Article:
The Michigan Daily-Thursday, January 21, 1982-Page 3
U.S. refuses sanctions against Israel
UNITED NATIONS (AP)- The
United States vetoed a diluted Arab
resolution yesterday that calls on all
U.N. member nations to consider san-
ctions against Israel for annexing the
occupied Syrian Golan Heights.
The vote in the 15-member Security
Council was 9-1, with five abstentions. A
previous version of the resolution had
called for mandatory sanctions, in-
cluding suspension of military,
economic, financial and technological
aid to Israel.
THE WORDING was softened to at-
tract more support from other mem-
bers of the council, although it was
clear the United States would veto any
call for sanctions against the Jewish
Last month, the United States joined
a unanimous Security Council
resolution declaring Israel's an-
ctions resolution. "Indeed it has
already succeeded in exacerbating the
terribly difficult problems of the Middle
East in dividing people whose
cooperation is needed to solve
problems, in sowing suspicions and
Britain and France, two other per-
manent council members with veto
power, abstained, as did Ireland, Japan
Panama's apparent defection from
support of the Arab resolution was of-
fset by Zaire's affirmative vote. It
would have been a stinging diplomatic
defeat for Syria had the resolution
received less than the nine votes
required for adoption, barring a veto.
Others supporting the resolution were
Jordan, its, sponsor, as well as the
Soviet Union, China, Poland, Togo,
Uganda, Guyana and Spain.
Citibank, one of the world's largest
international banks invites you to con-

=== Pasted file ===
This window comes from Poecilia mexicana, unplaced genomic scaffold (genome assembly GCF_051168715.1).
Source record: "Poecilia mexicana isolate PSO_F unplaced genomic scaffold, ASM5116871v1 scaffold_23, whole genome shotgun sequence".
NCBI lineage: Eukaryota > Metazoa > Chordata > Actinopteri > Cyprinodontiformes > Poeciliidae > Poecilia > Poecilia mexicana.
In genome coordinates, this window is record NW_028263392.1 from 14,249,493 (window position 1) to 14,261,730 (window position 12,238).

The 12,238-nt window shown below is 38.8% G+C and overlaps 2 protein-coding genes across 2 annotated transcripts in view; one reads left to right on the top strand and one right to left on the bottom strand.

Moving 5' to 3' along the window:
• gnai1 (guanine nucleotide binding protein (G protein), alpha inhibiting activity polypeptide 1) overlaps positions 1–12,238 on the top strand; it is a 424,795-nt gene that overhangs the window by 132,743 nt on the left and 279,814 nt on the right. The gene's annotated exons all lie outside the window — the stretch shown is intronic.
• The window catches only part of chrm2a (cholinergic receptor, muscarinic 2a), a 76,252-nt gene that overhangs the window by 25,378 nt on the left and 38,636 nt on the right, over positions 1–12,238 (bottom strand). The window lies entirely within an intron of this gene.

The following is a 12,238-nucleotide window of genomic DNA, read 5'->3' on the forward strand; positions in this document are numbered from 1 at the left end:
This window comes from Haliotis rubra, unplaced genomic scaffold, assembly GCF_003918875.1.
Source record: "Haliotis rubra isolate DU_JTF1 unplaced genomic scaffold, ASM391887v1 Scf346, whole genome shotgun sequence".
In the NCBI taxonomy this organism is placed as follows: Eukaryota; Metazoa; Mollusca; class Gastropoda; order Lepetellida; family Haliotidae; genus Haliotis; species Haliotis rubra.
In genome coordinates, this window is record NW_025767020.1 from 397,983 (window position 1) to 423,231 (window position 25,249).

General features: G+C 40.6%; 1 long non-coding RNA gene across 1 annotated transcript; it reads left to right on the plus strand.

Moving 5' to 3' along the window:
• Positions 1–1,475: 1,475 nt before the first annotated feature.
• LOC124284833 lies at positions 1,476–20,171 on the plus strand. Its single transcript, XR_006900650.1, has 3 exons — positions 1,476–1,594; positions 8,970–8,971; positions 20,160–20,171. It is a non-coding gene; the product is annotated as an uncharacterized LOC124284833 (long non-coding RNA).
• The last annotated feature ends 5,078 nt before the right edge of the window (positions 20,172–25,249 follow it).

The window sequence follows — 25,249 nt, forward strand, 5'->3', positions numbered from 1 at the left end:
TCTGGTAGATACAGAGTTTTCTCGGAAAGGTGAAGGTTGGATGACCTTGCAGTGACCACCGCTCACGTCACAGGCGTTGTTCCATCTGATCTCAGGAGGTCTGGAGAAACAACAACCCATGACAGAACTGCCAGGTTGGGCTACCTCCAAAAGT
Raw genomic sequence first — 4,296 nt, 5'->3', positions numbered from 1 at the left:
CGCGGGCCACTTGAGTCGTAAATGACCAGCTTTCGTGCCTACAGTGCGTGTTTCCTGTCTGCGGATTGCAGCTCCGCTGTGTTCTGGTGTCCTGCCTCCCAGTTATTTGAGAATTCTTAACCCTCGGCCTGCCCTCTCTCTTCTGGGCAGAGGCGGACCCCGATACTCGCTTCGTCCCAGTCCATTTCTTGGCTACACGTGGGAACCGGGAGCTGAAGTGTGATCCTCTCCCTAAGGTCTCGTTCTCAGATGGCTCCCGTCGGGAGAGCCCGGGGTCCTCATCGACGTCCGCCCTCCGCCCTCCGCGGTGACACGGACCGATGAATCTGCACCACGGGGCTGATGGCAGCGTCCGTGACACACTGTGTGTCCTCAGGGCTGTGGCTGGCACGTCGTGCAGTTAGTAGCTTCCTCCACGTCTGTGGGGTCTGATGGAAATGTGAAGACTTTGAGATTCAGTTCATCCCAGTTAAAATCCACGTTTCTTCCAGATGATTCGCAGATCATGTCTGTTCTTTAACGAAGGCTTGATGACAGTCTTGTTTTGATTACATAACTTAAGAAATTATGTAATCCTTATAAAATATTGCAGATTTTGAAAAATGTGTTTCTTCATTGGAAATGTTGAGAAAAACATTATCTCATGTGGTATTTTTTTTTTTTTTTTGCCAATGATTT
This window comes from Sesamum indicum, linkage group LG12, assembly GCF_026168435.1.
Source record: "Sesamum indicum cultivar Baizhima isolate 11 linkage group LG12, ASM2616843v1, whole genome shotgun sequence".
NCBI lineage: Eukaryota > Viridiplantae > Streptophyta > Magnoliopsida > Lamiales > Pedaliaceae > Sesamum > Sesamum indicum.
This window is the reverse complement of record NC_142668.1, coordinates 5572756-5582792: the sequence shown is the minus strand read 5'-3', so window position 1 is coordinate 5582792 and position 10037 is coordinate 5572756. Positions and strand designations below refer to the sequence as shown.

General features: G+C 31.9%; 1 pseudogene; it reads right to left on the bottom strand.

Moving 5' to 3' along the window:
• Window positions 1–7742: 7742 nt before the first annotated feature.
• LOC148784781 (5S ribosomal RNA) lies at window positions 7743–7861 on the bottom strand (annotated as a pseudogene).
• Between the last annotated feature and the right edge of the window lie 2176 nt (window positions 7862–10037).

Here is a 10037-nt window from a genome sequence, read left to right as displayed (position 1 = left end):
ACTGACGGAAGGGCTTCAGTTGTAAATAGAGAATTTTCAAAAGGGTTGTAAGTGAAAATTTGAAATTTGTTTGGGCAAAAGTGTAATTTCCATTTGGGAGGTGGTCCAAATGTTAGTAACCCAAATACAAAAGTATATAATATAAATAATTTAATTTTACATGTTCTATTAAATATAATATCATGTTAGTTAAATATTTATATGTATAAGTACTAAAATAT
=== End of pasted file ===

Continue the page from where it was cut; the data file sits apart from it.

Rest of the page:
sider a local staff career opportunity
in the Far East. We are looking
primarily for graduate students in
business-related fields to become
Account Managers. Completefluency
in English and any of the Asian Lan-
guages is required. At present, excel-
lent opportunities exist in the following
Guam a Hong Kong
Indonesia * Japan
Korea * Malaysia
Philippines o Singapore
We will be interviewing at the University
of Michigan on January 28 and 29.
Interested candidates should contact
Charlene Schmult, Recruiting Coor-
dinator, International Office, 603 East
Madison Street, 313-763-4589 for further
nexation "null and void." Israel has
controlled the territory since capturing
the strategic heights from Syria in the
1967 Middle East war.
The Israeli Parliament passed
legislation Dec. 14 extending Israeli law
to the area, in effect annexing it.
U.S. Ambassador Jeane Kirkpatrick
admonished the 15-nation council to
play a constructive role in solving the
Middle East conflict and not to
aggravate the situation.
"FAR FROM preventing
aggravation, it would become a source
of aggravation," she said of the san-
By LISA CRUMRINE
The number of teachers graduating from the
state's colleges and universities dropped by more
than two-thirds during the 1970s and, School of
Education officials say, the decline has been even
greater at the University.
According to a report released by the State Board